Monday, April 15, 2013

 (The flags flying half staff at Georgia Gwinnett College.) 

On Monday, I spent more time following the Boston Marathon than I ever had.  I watched the entire men's and women's races online, both of which were very exciting (for totally different reasons).  I also tracked five friends, including two athletes that I coach.  I had a ball.  Alas, my enjoyment turned to horror--just as everyone's did--at the 4:09 mark of the race.

The attack upset me for a lot of reasons.  My wife Kacie wrote a great blog entry about why it was particularly painful for endurance athletes.  I have read it several times since Monday afternoon.       

While I was watching the race, I wrote a blog entry, and it seems wrong not to publish it--as if, to use an incredibly over-used phrase, I'm letting the terrorists win.  At the same time, I think it would callous to publish a blog--especially a blog by an endurance athlete entitled "A Great Weekend!"--without first acknowledging the tragedy that befell Boston and the worldwide running community.   What I wrote follows.  

A Great Weekend!

Team Darden had a great weekend!  Kacie did the Tony Serrano Century on Saturday, then was the second female finisher in the mountainous, 108-mile Tour of Georgia Gran Fondo on Sunday.  I'm sure that she'll be writing about that stuff in her blog, so you should check it out.

Speaking of checking out other blogs, if you're not already following Power, Pedals, and Ponytails, you should be!  I wrote a race report for the Heart of the South 500 that Dani and Kacie won last weekend.  Read it, and be amazed at what the two of them accomplished!  They are starting to get a lot more attention, which they certainly deserve.  While you're reading, check out this article on Women Who Cycle, and this article announcing their sponsorship by Moxie jerseys.   

My good weekend started with a really good swim on Saturday.  Several months ago, I wrote that I was endeavoring to become "George the Swimmer."  (I've even used that hashtag on Twitter several times whenever I have had 140 characters to share about my progress.)  A few weeks ago, I wrote about how things were going at the Dynamo masters swim class that I've been taking since January.  Most folks who know that I've been focusing on my swimming have been asking me, "Do you think you've improved?"  My answer was always, "I don't know," because I felt like I never had an apples-to-apples comparison.  Certainly, I felt like I was better, but I wouldn't really know until I either raced or, more accurately, got in the pool at the LA Fitness where I've done so many swims and just put in a lot of laps.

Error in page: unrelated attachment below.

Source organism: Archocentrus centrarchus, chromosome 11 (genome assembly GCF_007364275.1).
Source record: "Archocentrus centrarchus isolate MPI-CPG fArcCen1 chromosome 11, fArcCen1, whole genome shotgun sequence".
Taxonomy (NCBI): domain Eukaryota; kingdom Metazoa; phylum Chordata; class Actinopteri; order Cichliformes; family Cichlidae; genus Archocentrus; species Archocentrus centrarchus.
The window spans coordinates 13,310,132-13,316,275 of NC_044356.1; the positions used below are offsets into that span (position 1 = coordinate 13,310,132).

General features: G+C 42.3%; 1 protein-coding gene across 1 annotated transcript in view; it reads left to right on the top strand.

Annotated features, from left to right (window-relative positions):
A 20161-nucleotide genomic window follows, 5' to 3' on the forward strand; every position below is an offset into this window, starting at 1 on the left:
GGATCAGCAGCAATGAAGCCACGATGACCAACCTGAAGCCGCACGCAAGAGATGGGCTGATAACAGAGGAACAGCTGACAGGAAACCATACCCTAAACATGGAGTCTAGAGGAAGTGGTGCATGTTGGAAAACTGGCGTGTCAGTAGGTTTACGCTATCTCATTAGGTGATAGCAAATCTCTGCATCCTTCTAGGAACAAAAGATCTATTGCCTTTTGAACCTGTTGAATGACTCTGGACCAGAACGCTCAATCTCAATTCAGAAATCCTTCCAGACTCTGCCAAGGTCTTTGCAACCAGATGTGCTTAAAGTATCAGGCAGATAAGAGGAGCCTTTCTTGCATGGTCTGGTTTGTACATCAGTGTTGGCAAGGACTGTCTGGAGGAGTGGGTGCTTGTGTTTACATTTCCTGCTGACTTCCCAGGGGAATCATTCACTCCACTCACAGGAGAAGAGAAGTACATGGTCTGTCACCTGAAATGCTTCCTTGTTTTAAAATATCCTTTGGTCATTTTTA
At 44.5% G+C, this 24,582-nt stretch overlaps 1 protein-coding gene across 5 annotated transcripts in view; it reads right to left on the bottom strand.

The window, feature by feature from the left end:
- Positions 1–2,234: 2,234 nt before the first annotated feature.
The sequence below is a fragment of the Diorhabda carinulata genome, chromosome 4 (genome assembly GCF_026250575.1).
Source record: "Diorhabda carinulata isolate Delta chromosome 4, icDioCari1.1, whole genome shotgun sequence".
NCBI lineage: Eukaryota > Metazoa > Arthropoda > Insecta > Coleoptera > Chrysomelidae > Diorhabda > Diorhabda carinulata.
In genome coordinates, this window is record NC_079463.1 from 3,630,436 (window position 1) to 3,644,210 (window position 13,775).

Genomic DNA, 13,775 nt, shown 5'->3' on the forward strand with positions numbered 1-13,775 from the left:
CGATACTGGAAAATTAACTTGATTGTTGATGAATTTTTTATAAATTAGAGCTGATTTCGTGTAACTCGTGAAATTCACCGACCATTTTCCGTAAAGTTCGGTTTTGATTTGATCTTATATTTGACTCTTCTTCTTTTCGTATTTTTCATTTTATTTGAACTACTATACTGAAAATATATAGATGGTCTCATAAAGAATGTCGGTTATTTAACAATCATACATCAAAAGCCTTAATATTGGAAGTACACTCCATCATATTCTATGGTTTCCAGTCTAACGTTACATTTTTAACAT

Well, since I had a race on Sunday but I really didn't want to take Saturday completely off, I decided that it was the perfect chance for a swim at the LA Fitness.  I didn't aim to swim hard or fast, but just normal.  I wanted to see how my time for a regular 2000y swim would compare to what I would normally do for a regular 2000y swim before I started going to masters.  The result?  Four minutes.  Four minutes.  That is how much time has fallen off my 2000y swim time in only three months.  That's a minute per 500, or more than 12 seconds per 100.  That analogous to taking a minute off your 10K pace.  I could hardly believe my watch.  It was way beyond my expectations, and needless to say, it will serve to keep me going to masters for the next couple of months!

One interesting side note on my swim.  I wear a Swimsense watch which tells me my distance per stroke and my stroke rate.  Despite speeding up significantly, my distance per stroke and my stroke rate were the same that they always have been.  This suggests to me that the gain in speed is due entirely to improved body position and hydrodynamics.  Am I right about that, fishy friends?

On to the big show . . .

PT Solutions Cartersville Duathlon Race Report!
Sunday was my first multisport race in an Atlanta Tri Club kit.  I was excited, but also a bit nervous.  The race was a 5K run, a roughly 17-mile bike, and another 5K run.  A triathlon without swimming?  It sounds like my kind of event!!  Needless to say, I felt that I could do very well.  At the same time, I was unsure of my fitness.  I've certainly done some fast running in the past few months, but I haven't done much long cycling.  Like I wrote before, I've been experimenting with a lot of short and fast workouts, and due to scheduling conflicts and such, I haven't done anything long on my bike in a month.  On Wednesday night, I did an LT/FTP test, and I scored about 15-20 watts lower than I would have liked.  That was another blow to my confidence.  Combine my high expectations with my lack of certainty about my preparation, and that means I wasn't sleeping much on Saturday night. 

I made it to the race in plenty of time and got all checked in.  I had a nice warmup in Dellinger Park at sunrise, amongst the rabbits and deer.  And then I headed to the starting line.  My friend (and fellow RAAM crew member) Beau was there, and he got this picture at the start:

My goal was to run a relaxed 17:15 to 17:30 for the first 5K, then keep my wattage around 260 on the bike (which I figured would give me about 43:00), then another 17:15 to 17:30 for the second 5K.  I was heading into unknown territory, though.  I'm still less than two years out from doing my first ever triathlon, and I've only done one other duathlon ever.